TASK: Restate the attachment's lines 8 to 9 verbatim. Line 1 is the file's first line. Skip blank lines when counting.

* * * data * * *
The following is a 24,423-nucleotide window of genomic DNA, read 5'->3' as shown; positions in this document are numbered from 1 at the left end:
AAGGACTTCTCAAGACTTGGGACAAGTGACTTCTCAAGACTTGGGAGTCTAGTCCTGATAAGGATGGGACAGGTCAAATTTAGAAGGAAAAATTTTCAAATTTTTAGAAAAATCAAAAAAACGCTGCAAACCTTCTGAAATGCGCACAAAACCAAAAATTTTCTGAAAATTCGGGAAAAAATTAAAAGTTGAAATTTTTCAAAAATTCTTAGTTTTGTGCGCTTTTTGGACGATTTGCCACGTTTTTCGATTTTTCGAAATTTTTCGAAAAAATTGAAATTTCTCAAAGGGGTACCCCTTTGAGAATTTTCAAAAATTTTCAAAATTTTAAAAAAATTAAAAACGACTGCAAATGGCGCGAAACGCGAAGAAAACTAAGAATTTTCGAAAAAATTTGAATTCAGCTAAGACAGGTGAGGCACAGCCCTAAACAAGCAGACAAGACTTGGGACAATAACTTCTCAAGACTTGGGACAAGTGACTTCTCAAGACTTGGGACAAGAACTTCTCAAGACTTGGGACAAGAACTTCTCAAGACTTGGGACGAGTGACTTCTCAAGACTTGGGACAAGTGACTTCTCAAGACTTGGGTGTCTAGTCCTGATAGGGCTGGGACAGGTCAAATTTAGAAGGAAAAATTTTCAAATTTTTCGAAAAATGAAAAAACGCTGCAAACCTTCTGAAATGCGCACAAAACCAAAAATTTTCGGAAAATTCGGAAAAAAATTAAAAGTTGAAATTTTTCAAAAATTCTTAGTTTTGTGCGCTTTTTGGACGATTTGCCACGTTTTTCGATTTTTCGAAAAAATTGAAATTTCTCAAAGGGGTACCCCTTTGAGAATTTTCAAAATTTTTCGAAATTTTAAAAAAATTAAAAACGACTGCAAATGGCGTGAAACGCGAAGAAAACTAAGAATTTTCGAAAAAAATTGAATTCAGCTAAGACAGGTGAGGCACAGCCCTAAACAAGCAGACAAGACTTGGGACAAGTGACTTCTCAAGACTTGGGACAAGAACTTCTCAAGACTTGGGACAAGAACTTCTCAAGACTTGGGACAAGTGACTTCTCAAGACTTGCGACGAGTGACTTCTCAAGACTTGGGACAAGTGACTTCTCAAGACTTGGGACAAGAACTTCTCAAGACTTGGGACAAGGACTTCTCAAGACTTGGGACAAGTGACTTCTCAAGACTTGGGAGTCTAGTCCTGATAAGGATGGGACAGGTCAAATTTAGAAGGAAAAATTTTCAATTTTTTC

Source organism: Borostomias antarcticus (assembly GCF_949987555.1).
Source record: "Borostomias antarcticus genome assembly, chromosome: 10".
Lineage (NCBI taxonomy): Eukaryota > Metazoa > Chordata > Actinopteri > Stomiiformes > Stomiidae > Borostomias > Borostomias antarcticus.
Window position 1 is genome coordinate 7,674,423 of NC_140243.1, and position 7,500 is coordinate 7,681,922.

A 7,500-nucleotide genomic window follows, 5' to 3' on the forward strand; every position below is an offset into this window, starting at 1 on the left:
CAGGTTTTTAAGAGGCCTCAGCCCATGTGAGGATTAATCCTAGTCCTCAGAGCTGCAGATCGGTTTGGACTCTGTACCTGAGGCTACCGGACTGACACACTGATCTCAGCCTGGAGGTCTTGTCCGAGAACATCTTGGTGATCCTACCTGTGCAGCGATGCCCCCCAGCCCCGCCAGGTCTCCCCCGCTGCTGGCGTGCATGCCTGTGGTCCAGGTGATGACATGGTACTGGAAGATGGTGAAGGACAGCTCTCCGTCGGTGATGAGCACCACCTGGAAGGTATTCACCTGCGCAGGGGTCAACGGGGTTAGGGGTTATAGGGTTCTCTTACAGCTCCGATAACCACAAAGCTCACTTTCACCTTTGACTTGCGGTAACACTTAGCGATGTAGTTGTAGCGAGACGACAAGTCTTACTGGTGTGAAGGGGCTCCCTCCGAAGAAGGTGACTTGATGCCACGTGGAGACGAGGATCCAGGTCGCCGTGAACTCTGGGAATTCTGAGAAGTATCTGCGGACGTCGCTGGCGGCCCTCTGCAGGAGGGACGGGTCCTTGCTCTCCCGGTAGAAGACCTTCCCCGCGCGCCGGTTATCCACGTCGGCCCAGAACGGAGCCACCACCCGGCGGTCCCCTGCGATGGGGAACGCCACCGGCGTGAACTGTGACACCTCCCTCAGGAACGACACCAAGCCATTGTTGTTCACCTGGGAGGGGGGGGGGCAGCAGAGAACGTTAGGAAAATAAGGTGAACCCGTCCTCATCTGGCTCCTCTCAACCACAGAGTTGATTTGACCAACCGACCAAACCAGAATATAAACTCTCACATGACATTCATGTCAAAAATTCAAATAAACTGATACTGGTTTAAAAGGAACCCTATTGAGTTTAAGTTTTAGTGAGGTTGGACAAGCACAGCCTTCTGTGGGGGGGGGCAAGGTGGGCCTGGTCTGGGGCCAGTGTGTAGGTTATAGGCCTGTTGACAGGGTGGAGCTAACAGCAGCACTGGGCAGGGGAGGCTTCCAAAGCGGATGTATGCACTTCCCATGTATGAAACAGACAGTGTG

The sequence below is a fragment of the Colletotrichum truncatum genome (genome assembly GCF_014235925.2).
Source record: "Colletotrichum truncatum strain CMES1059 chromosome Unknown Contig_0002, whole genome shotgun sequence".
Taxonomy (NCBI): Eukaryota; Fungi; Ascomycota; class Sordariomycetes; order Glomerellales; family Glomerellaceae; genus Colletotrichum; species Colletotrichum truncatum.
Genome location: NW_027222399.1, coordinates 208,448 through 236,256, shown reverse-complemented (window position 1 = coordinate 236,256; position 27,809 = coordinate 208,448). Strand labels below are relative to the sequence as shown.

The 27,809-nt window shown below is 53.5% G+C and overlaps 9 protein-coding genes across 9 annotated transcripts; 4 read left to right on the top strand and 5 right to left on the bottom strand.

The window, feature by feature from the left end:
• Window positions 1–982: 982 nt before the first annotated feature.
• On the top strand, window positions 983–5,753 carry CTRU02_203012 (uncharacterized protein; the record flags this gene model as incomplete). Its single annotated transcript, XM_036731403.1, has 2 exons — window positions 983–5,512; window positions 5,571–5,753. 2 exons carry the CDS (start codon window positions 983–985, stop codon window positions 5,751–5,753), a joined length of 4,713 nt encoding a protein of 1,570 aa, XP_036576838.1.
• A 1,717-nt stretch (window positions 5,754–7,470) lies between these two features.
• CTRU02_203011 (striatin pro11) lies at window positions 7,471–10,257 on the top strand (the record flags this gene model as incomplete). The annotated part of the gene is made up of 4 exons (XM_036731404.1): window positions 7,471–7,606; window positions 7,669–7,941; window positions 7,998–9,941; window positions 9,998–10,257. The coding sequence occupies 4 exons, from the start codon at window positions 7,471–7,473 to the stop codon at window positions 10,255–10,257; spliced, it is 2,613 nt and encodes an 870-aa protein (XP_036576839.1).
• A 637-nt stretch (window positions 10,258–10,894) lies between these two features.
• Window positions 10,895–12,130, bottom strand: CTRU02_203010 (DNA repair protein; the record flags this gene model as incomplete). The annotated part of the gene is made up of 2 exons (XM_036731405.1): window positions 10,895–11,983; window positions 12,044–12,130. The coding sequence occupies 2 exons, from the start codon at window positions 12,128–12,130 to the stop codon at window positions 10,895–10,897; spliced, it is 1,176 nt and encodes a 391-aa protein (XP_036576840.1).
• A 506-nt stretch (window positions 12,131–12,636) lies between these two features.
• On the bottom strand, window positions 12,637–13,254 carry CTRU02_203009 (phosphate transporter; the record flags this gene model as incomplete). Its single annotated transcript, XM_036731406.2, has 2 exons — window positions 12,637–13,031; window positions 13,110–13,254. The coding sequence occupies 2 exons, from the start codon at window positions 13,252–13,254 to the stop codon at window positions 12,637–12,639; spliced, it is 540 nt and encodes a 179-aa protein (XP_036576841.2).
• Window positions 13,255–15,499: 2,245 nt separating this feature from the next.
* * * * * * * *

CAGGTTTTTAAGAGGCCTCAGCCCATGTGAGGATTAATCCTAGTCCTCAGAGCTGCAGATCGGTTTGGACTCTGTACCTGAGGCTACCGGACTGACACACTGATCTCAGCCTGGAGGTCTTGTCCGAGAACATCTTGGTGATCCTACCTGTGCAGCGATGCCCCCCAGCCCCGCCAGGTCTCCCCCGCTGCTGGCGTGCATGCCTGTGGTCCAGGTGATGACATGGTACTGGAAGATGGTGAAGGACAGCTCTCCGTCGGTGATGAGCACCACCTGGAAGGTATTCACCTGCGCAGGGGTCAACGGGGTTAGGGGTTATAGGGTTCTCTTACAGCTCCGATAACCACAAAGCTCACTTTCACCTTTGACTTGCGGTAACACTTAGCGATGTAGTTGTAGCGAGACGACAAGTCTTACTGGTGTGAAGGGGCTCCCTCCGAAGAAGGTGACTTGATGCCACGTGGAGACGAGGATCCAGGTCGCCGTGAACTCTGGGAATTCTGAGAAGTATCTGCGGACGTCGCTGGCGGCCCTCTGCAGGAGGGACGGGTCCTTGCTCTCCCGGTAGAAGACCTTCCCCGCGCGCCGGTTATCCACGTCGGCCCAGAACGGAGCCACCACCCGGCGGTCCCCTGCGATGGGGAACGCCACCGGCGTGAACTGTGACACCTCCCTCAGGAACGACACCAAGCCATTGTTGTTCACCTGGGAGGGGGGGGGGCAGCAGAGAACGTTAGGAAAATAAGGTGAACCCGTCCTCATCTGGCTCCTCTCAACCACAGAGTTGATTTGACCAACCGACCAAACCAGAATATAAACTCTCACATGACATTCATGTCAAAAATTCAAATAAACTGATACTGGTTTAAAAGGAACCCTATTGAGTTTAAGTTTTAGTGAGGTTGGACAAGCACAGCCTTCTGTGGGGGGGGGCAAGGTGGGCCTGGTCTGGGGCCAGTGTGTAGGTTATAGGCCTGTTGACAGGGTGGAGCTAACAGCAGCACTGGGCAGGGGAGGCTTCCAAAGCGGATGTATGCACTTCCCATGTATGAAACAGACAGTGTG

The sequence below is a fragment of the Colletotrichum truncatum genome (genome assembly GCF_014235925.2).